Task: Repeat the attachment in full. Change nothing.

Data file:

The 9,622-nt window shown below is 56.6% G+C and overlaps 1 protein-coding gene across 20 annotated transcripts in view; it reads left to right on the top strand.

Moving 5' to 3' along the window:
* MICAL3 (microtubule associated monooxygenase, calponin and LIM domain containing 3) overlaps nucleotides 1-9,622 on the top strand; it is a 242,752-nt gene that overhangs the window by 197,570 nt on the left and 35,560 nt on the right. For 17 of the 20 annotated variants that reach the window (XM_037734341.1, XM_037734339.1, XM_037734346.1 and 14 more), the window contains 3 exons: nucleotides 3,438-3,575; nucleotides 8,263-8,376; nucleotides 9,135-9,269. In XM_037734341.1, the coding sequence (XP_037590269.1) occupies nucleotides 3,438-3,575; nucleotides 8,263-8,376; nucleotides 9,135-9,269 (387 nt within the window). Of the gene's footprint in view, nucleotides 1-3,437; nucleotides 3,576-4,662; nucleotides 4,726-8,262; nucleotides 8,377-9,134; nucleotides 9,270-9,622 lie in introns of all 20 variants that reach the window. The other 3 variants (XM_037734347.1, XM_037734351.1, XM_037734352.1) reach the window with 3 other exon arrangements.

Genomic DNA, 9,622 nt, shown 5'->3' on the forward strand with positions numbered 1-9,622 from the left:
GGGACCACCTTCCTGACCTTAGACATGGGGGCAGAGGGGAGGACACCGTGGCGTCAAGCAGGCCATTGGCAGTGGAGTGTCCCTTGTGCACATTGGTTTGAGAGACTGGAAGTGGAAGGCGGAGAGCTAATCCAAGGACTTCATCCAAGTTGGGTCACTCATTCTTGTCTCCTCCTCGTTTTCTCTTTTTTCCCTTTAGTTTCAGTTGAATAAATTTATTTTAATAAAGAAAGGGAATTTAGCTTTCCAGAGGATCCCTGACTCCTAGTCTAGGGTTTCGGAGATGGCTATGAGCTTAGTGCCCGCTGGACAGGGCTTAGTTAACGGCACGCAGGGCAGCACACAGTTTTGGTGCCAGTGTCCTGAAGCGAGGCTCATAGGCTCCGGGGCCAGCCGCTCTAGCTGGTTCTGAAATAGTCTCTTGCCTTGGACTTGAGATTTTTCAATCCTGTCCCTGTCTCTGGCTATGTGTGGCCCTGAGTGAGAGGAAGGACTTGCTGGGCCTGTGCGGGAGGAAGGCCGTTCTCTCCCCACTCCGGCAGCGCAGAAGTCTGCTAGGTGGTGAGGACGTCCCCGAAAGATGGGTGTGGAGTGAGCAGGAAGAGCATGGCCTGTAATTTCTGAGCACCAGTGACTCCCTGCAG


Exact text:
The 9,622-nt window shown below is 56.6% G+C and overlaps 1 protein-coding gene across 20 annotated transcripts in view; it reads left to right on the top strand.

Moving 5' to 3' along the window:
* MICAL3 (microtubule associated monooxygenase, calponin and LIM domain containing 3) overlaps nucleotides 1-9,622 on the top strand; it is a 242,752-nt gene that overhangs the window by 197,570 nt on the left and 35,560 nt on the right. For 17 of the 20 annotated variants that reach the window (XM_037734341.1, XM_037734339.1, XM_037734346.1 and 14 more), the window contains 3 exons: nucleotides 3,438-3,575; nucleotides 8,263-8,376; nucleotides 9,135-9,269. In XM_037734341.1, the coding sequence (XP_037590269.1) occupies nucleotides 3,438-3,575; nucleotides 8,263-8,376; nucleotides 9,135-9,269 (387 nt within the window). Of the gene's footprint in view, nucleotides 1-3,437; nucleotides 3,576-4,662; nucleotides 4,726-8,262; nucleotides 8,377-9,134; nucleotides 9,270-9,622 lie in introns of all 20 variants that reach the window. The other 3 variants (XM_037734347.1, XM_037734351.1, XM_037734352.1) reach the window with 3 other exon arrangements.

Genomic DNA, 9,622 nt, shown 5'->3' on the forward strand with positions numbered 1-9,622 from the left:
GGGACCACCTTCCTGACCTTAGACATGGGGGCAGAGGGGAGGACACCGTGGCGTCAAGCAGGCCATTGGCAGTGGAGTGTCCCTTGTGCACATTGGTTTGAGAGACTGGAAGTGGAAGGCGGAGAGCTAATCCAAGGACTTCATCCAAGTTGGGTCACTCATTCTTGTCTCCTCCTCGTTTTCTCTTTTTTCCCTTTAGTTTCAGTTGAATAAATTTATTTTAATAAAGAAAGGGAATTTAGCTTTCCAGAGGATCCCTGACTCCTAGTCTAGGGTTTCGGAGATGGCTATGAGCTTAGTGCCCGCTGGACAGGGCTTAGTTAACGGCACGCAGGGCAGCACACAGTTTTGGTGCCAGTGTCCTGAAGCGAGGCTCATAGGCTCCGGGGCCAGCCGCTCTAGCTGGTTCTGAAATAGTCTCTTGCCTTGGACTTGAGATTTTTCAATCCTGTCCCTGTCTCTGGCTATGTGTGGCCCTGAGTGAGAGGAAGGACTTGCTGGGCCTGTGCGGGAGGAAGGCCGTTCTCTCCCCACTCCGGCAGCGCAGAAGTCTGCTAGGTGGTGAGGACGTCCCCGAAAGATGGGTGTGGAGTGAGCAGGAAGAGCATGGCCTGTAATTTCTGAGCACCAGTGACTCCCTGCAG